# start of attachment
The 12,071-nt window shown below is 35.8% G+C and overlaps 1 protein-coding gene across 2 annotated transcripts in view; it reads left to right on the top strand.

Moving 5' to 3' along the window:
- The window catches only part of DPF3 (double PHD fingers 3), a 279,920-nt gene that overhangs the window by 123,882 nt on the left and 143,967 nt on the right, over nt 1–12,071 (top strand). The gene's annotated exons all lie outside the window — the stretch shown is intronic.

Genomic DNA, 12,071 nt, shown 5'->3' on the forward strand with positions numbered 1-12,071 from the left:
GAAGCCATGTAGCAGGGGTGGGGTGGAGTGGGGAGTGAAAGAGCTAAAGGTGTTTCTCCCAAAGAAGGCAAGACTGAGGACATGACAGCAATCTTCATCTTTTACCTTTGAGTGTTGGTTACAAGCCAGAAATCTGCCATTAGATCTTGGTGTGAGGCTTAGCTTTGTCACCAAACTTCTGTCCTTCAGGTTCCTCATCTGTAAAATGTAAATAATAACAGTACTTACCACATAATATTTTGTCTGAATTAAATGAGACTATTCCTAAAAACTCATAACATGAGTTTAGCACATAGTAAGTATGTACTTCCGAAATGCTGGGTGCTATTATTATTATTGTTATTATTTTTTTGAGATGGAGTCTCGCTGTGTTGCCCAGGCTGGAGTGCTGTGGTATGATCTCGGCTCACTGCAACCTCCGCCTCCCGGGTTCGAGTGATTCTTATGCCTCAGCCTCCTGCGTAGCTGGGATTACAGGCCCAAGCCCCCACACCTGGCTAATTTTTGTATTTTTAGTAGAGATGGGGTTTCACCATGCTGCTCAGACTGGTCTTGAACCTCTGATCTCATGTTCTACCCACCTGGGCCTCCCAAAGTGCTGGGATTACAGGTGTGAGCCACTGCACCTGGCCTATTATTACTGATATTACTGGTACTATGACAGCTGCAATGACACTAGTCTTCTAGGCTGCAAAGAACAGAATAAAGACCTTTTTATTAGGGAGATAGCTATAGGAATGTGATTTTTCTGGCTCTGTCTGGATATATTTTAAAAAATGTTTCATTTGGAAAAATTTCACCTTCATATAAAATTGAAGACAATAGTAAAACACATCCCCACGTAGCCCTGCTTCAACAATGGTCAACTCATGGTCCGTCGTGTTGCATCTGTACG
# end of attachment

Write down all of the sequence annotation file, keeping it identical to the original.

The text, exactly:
The 12,071-nt window shown below is 35.8% G+C and overlaps 1 protein-coding gene across 2 annotated transcripts in view; it reads left to right on the top strand.

Moving 5' to 3' along the window:
- The window catches only part of DPF3 (double PHD fingers 3), a 279,920-nt gene that overhangs the window by 123,882 nt on the left and 143,967 nt on the right, over nt 1–12,071 (top strand). The gene's annotated exons all lie outside the window — the stretch shown is intronic.

Genomic DNA, 12,071 nt, shown 5'->3' on the forward strand with positions numbered 1-12,071 from the left:
GAAGCCATGTAGCAGGGGTGGGGTGGAGTGGGGAGTGAAAGAGCTAAAGGTGTTTCTCCCAAAGAAGGCAAGACTGAGGACATGACAGCAATCTTCATCTTTTACCTTTGAGTGTTGGTTACAAGCCAGAAATCTGCCATTAGATCTTGGTGTGAGGCTTAGCTTTGTCACCAAACTTCTGTCCTTCAGGTTCCTCATCTGTAAAATGTAAATAATAACAGTACTTACCACATAATATTTTGTCTGAATTAAATGAGACTATTCCTAAAAACTCATAACATGAGTTTAGCACATAGTAAGTATGTACTTCCGAAATGCTGGGTGCTATTATTATTATTGTTATTATTTTTTTGAGATGGAGTCTCGCTGTGTTGCCCAGGCTGGAGTGCTGTGGTATGATCTCGGCTCACTGCAACCTCCGCCTCCCGGGTTCGAGTGATTCTTATGCCTCAGCCTCCTGCGTAGCTGGGATTACAGGCCCAAGCCCCCACACCTGGCTAATTTTTGTATTTTTAGTAGAGATGGGGTTTCACCATGCTGCTCAGACTGGTCTTGAACCTCTGATCTCATGTTCTACCCACCTGGGCCTCCCAAAGTGCTGGGATTACAGGTGTGAGCCACTGCACCTGGCCTATTATTACTGATATTACTGGTACTATGACAGCTGCAATGACACTAGTCTTCTAGGCTGCAAAGAACAGAATAAAGACCTTTTTATTAGGGAGATAGCTATAGGAATGTGATTTTTCTGGCTCTGTCTGGATATATTTTAAAAAATGTTTCATTTGGAAAAATTTCACCTTCATATAAAATTGAAGACAATAGTAAAACACATCCCCACGTAGCCCTGCTTCAACAATGGTCAACTCATGGTCCGTCGTGTTGCATCTGTACG